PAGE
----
Danushka Gunathilaka, Jeffrey Vandersay and Lasith Malinga - three players currently out of favour with the cricket establishment - could all find their way back into the Sri Lanka team. So says coach Chandika Hathurusingha who, albeit not a selector, exerts substantial influence in selection decisions. Like captain Angelo Mathews and batting coach Thilan Samaraweera, Hathurusingha believes Sri Lanka are yet to identify the "combination" of players that will take them into the World Cup in 2019, and the World T20 the following year, and has said spots remain open for these three, so long as they sharpen up.
Gunathilaka, of course, has committed the most serious offence, breaking curfew on a Test-match night last month, and as a result was suspended for the entire limited-overs leg of the South Africa series. Vandersay briefly went missing after a night out in St Lucia in June (though at least in his case, he was allowed to be out that night), and received a hefty fine and was put on probation as a consequence. The official team stance on such conduct is that it is not tolerated, with Mathews delivering an especially stern public rebuke to Gunathilaka. But that does not mean these two players are out forever, Hathurusingha said.
"I am very disappointed that these kinds of things happened," Hathurusingha said of Gunathilaka and Vandersay's indiscipline. "But at the same time this has been something that has been happening in the past. Our culture is so different. We don't tolerate this. It is not that he is letting down one person or two persons; he is letting down the whole team and his family. At the same time, people do mistakes. We need to give them second chance. They have not done a crime. It is just the team rules that they have broken. They will be back."
Malinga, meanwhile, was not considered for ODI selection because he did not play in the provincial one-day tournament earlier this year; he spent that time working as a bowling consultant in the IPL instead. Though he had played in one domestic T20 tournament earlier this year, and finished as joint-top wicket-taker, he was overlooked for selection for the forthcoming one-off T20 against South Africa on Tuesday. But with another, more competive domestic T20 tournament set to begin in August, Malinga has another chance to prove himself.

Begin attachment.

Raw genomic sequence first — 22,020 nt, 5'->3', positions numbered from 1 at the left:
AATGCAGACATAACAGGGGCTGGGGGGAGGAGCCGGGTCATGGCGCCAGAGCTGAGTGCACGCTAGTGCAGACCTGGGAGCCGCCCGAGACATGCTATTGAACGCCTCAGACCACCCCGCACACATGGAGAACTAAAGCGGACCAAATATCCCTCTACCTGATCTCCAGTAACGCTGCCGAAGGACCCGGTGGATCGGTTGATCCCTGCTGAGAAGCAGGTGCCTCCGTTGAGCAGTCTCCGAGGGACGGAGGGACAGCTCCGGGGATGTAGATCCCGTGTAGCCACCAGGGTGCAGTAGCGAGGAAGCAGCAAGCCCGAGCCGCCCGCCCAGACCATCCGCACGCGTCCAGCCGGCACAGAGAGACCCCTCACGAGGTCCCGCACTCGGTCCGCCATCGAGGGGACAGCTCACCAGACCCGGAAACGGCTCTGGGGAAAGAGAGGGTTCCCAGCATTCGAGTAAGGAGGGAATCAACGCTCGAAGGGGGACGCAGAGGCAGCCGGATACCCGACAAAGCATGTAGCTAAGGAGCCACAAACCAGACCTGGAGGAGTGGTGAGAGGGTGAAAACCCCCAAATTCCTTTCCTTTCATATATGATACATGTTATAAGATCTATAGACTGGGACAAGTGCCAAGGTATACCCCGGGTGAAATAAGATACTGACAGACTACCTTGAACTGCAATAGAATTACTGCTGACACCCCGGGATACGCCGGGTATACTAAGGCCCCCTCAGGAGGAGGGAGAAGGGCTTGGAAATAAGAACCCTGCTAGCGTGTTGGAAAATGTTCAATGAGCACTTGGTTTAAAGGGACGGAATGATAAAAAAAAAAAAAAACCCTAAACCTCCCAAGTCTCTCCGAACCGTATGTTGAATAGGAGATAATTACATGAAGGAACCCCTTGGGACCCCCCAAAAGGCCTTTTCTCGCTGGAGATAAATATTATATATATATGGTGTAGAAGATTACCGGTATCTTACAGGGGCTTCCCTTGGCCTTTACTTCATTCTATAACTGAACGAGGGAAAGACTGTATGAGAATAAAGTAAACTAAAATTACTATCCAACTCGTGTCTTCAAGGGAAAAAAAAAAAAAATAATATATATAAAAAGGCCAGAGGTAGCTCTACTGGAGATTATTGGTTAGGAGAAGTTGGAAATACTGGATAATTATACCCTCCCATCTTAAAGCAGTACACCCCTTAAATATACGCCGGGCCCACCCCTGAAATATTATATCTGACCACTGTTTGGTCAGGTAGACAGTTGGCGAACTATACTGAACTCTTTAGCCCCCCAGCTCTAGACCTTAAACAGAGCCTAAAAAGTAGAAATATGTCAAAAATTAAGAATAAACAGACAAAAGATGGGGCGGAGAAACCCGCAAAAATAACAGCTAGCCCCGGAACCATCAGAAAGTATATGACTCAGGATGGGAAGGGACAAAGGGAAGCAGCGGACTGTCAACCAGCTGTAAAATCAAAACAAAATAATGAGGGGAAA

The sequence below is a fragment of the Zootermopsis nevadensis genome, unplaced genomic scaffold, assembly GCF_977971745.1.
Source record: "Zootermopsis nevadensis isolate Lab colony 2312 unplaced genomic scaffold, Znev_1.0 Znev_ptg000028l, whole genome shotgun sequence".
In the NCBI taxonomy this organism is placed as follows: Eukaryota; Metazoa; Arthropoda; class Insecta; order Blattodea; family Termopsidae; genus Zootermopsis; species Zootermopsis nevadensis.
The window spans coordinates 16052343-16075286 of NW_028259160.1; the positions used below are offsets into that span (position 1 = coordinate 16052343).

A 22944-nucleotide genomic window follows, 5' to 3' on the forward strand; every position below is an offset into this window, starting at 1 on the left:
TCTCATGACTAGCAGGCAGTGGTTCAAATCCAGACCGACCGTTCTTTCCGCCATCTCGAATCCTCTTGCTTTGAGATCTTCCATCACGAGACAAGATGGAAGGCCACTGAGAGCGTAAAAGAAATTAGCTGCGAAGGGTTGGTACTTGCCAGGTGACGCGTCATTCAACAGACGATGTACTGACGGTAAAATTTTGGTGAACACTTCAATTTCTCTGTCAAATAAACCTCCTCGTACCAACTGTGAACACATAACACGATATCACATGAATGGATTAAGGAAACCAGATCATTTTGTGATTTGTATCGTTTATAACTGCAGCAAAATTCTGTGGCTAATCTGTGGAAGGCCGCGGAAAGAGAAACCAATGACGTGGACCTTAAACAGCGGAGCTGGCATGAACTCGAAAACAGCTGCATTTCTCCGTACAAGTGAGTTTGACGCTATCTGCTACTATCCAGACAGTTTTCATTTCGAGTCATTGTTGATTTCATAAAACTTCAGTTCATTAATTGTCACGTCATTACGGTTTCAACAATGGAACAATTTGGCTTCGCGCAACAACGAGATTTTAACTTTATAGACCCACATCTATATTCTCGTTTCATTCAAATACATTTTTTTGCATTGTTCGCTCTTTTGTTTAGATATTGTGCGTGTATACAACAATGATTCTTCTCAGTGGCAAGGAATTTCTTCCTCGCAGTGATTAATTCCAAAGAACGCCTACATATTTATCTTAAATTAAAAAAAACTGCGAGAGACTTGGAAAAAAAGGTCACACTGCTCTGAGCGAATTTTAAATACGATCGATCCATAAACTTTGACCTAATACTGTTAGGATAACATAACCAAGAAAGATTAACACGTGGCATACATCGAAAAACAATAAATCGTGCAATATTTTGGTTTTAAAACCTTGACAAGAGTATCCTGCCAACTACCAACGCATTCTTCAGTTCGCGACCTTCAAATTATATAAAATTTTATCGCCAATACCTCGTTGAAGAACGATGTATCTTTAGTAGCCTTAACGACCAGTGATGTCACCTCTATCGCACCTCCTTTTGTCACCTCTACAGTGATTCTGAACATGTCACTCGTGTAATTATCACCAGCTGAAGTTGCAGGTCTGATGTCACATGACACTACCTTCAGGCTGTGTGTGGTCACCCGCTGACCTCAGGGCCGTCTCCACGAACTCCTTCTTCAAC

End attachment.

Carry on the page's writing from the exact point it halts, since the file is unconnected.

"As long as what the selectors want is fulfilled, Malinga is in our plans," Hathurusingha said. "He needs to come and play domestic cricket and we are not going to make exceptions for anybody. The team is number one. The team culture has to be protected. We are not treating him differently. He is a quality player. He needs to show that he is capable of delivering what he has done in the past. Not only with bowling, but fielding as well. There's a good opportunity for him to come and play the domestic T20 tournament if he is willing to play. If he is performing he is in our plans."
Malinga had been substantially below his best when he last played international cricket, but the absence of a good death bowler has been felt by the team, who have lost over 70 per cent of the limited-overs matches they have played since the start of 2017. That awful record has prompted a change in strategy, whereby Sri Lanka have decided to prepare batting-friendly pitches at home in order to prime themselves for the kinds of tracks they will encounter elsewhere in the world. Ahead of the final ODI against South Africa, Hathurusingha described this change of tack as a no-brainer.
"When you play 36 matches and win only nine, it is not a tough call at all to change strategy," he said. "It is common sense. It is looking at what we have been doing and seeing it's not working. We have scored more than 300 only a handful of times if my memory serves right. We realized what we need to do. It is not only about the World Cup, it is about whatever we have been doing is not working."